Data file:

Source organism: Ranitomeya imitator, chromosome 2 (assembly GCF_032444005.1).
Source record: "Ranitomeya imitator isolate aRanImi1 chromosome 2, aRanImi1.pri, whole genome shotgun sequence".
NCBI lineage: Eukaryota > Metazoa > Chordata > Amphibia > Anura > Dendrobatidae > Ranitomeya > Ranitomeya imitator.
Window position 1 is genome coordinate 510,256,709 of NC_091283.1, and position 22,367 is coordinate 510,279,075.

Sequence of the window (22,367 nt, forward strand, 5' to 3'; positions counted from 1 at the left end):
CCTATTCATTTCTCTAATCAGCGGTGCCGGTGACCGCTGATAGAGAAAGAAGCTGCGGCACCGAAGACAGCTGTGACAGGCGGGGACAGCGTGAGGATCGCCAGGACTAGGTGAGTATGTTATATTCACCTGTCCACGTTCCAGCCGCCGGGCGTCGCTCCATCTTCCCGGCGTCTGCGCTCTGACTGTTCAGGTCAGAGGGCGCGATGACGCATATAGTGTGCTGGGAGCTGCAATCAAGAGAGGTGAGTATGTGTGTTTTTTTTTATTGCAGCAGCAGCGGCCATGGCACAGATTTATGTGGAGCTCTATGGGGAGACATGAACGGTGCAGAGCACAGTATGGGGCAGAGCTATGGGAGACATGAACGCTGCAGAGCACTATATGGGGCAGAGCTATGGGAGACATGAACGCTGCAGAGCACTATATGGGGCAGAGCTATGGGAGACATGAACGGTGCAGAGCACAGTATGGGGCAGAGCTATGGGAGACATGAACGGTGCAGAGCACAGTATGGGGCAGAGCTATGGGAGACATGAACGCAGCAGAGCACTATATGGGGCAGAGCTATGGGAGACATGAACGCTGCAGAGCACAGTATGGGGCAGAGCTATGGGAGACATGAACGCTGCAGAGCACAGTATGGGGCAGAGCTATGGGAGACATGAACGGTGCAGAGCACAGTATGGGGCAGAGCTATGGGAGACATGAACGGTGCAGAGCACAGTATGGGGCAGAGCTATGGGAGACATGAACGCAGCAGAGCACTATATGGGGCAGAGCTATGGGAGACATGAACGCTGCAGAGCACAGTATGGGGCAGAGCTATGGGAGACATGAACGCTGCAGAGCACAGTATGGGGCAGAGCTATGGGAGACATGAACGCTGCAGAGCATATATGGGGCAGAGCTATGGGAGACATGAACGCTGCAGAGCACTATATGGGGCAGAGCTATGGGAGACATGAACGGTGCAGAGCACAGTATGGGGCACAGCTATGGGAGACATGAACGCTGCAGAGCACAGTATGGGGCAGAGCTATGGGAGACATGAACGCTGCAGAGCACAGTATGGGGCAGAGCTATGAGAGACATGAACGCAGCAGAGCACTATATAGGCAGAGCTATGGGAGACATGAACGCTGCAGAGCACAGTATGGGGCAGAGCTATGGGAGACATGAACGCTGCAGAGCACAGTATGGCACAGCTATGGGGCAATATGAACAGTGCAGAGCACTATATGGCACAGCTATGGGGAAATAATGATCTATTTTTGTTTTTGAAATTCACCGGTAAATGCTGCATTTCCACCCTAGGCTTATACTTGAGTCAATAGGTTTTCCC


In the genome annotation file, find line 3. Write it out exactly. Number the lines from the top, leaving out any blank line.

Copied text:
NCBI lineage: Eukaryota > Metazoa > Chordata > Amphibia > Anura > Dendrobatidae > Ranitomeya > Ranitomeya imitator.